Although this is a hard fact to accept, the truth is that God does not always call us to engage thoughts and actions that are easy and comfortable. He is a God of challenge and growth. Our Lord leads us to places where our fears and anxieties are met by His grace, love, and strength. As we follow Christ we will be taken to places where the only resource we have is faith, and the only viable response is trust in Him. In other words, we will be required to set aside all of ourselves and every ounce of our capacity and capability in order to be fully overtaken by Christ.

 

This degree of surrender is not easy for most people. It is frightening to consider. So, when Christ speaks the sorts of words that seem to require radical thinking and action on our part, we might rather filter out that voice while piously continuing to wait for the direction that we would prefer. However, God can be relentless, and He has patience and perseverance that can outlast even our most stubborn of times. When we seek God’s will, we need to be prepared for He will speak. When the Lord speaks, we can trust Him and follow wherever He sends us, for God’s will is perfect and His provision gives us all we will need for the journey.

My soul, wait in silence for God only,

for my hope is from Him.

Psalm 62:5

 

The human mind has an incredible ability to overwork a problem. This can take the form of talking while someone else is offering an opinion or even a solution. All of this extra effort can be shaped in the form of analysis, and it can take form as that special challenge of incessant worry. There can be many expressions of self-directed problem solving. I have and do use all of them; sometimes I use several at the same time. However, the last time that I checked in on how well this approach has worked in resolving hard situations, all that my own efforts had accomplished was getting me a lot more grey hair than great answers.

 

I think that the noise and the self generated clutter simply get in the way of real solution. God says to listen, be calm, and be silent; I will speak. The Lord knows us and our world far better than we ever will, and He wants for us to live in a form of peace that comes from deep within and that opens up our hearts and our minds to receive the wisdom of His eternal word. When we have the faith that is necessary to remain silent, we can be assured that God will speak. For me, the real test comes in waiting and in listening long enough, for I tend to want the voice that provides the solution to utter those profound truths that I think that I need in a very quick and decisive manner.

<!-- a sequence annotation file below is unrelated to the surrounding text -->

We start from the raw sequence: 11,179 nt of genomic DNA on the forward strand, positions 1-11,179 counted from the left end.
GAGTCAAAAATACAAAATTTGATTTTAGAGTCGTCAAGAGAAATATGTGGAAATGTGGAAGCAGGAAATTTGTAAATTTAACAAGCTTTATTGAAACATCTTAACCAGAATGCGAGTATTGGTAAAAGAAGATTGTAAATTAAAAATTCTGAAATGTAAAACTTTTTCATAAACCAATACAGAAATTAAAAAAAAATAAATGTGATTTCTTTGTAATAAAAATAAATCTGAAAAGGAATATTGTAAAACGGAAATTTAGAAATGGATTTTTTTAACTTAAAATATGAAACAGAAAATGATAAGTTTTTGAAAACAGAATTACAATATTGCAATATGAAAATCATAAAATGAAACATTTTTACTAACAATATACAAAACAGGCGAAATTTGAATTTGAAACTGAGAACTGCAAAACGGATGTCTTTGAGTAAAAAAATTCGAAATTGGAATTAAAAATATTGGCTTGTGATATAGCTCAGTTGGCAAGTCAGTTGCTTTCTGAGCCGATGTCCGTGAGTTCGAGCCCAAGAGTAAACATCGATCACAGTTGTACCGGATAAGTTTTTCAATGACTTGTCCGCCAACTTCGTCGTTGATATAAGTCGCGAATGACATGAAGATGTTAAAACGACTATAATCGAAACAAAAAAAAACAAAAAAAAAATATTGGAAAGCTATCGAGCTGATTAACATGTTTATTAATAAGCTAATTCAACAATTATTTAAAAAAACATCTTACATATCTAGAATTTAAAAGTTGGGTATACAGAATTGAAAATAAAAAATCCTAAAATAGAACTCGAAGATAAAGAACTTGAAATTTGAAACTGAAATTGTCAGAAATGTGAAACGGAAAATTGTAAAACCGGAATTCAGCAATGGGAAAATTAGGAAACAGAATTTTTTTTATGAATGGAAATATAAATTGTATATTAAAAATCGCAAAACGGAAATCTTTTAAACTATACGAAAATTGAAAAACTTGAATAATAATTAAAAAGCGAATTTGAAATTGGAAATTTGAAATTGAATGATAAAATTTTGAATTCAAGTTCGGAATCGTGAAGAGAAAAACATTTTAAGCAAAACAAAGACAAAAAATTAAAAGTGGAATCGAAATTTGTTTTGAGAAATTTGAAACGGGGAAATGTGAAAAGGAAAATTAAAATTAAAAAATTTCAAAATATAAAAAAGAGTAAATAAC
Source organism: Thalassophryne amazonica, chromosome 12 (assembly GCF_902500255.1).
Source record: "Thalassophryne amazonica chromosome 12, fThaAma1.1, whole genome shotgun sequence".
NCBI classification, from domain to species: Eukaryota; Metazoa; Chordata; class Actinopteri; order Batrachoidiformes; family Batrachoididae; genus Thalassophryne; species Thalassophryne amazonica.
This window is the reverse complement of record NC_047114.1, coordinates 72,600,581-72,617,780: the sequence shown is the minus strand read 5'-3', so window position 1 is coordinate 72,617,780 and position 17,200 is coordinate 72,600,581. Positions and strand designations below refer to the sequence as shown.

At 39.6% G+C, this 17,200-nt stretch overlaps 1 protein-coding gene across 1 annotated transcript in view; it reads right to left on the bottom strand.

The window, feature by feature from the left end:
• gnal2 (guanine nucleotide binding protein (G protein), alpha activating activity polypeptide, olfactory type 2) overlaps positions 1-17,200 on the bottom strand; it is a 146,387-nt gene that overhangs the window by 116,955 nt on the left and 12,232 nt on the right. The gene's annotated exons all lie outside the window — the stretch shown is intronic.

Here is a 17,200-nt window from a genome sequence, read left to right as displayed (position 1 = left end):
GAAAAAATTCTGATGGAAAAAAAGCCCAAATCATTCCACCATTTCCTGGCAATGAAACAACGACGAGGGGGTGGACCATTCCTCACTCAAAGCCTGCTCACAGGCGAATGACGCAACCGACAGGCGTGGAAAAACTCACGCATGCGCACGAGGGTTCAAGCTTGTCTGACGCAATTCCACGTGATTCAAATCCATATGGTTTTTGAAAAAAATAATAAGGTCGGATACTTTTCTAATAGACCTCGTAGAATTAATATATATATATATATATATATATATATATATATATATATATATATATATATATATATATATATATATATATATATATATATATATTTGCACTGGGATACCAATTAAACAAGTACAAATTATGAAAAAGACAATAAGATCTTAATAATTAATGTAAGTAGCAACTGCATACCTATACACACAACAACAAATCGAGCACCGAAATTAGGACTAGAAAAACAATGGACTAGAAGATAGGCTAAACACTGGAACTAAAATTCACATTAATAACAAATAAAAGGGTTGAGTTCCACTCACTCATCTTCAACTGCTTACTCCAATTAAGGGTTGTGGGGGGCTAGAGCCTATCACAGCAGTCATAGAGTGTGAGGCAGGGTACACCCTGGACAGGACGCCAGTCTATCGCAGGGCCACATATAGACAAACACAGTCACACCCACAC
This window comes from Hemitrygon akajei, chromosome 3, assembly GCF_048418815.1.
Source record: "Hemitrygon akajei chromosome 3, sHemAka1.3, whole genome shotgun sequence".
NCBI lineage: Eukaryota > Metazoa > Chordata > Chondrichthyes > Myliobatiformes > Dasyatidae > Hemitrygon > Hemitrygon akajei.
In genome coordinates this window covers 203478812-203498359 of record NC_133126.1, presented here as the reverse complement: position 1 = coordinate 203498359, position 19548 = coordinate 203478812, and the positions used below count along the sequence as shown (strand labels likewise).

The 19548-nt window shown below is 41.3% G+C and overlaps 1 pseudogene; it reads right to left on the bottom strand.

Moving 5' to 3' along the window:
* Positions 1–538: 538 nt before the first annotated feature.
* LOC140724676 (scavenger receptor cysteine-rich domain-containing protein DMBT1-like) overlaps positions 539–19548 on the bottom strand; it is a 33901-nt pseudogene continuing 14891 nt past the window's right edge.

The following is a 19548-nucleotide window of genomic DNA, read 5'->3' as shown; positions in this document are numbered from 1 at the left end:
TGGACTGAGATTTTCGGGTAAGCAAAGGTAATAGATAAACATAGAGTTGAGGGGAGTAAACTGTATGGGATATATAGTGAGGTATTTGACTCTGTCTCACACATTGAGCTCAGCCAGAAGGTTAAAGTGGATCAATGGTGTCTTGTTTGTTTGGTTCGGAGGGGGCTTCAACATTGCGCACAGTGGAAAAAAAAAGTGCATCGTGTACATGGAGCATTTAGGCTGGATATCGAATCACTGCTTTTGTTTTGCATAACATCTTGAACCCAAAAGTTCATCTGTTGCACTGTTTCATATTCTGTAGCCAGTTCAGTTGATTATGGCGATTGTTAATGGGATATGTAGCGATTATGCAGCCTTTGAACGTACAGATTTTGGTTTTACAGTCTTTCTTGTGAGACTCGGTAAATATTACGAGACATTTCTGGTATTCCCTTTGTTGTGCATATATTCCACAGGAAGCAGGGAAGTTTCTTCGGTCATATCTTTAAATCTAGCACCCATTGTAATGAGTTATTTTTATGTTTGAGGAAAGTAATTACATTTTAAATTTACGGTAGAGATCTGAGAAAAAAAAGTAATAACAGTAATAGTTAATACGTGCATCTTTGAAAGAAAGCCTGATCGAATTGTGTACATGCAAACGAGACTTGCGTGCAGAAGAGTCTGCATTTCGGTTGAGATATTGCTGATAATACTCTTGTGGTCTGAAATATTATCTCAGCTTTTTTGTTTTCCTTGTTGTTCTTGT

The real problem isn’t in the decisiveness or even in the responsiveness of God; rather, the disconnect lies in my receptivity and in my understanding of time. For people who know Him, God is never silent. He has spoken, and His voice has remained clear and unchanged from the days of our first ancestors. As I am in Christ, I am surrounded by a chorus of hope speaking voices. They sing to me from the pages of His written word, they touch my pain and my joy in the form of His community of faith, and the Spirit of Christ spreads the song of truth throughout the cells of my being.  Christ tells us that we should be confident, have faith and trust in Him; Christ will care for each of us.

 

As a shepherd seeks out his flock when he is among his sheep that have been scattered, so will I seek out my sheep, and I will rescue them from all places where they have been scattered on a day of clouds and thick darkness.

Ezekiel 34: 12

 

The roads and highways of this world are a mess, and air travel seems less certain than ever. Most people end at least some of our days in places that we didn’t intend when we developed our plans for life. Yet, after encountering numerous detours, traffic jams, and washed out bridges, we become disconnected from the life that we were after. The land where we are located is foreign, and many of the people who surround us speak a language that we don’t really understand. Truly the clouds of our own decisions are obscuring the horizon, and the darkness that covers the heart is thickly oppressive.

 

Sometimes this state is naturally short lived and becomes resolved when the light of truth reaches us. At other times and for some people it persists and becomes what is normal. This foreign land to which we have traveled replaces the one that God intended for each of His people as it is then that person’s place of dwelling. This is a disturbing and unsettling place to be, for the food, language, and customs of this land are worldly and discordant with who we are as children of God. Although this pasture land is not the one that God has designated as His source of good food for His sheep, He never hesitates in going there to seek out His own. He is fearless and bold, and His love for each of His people is endless.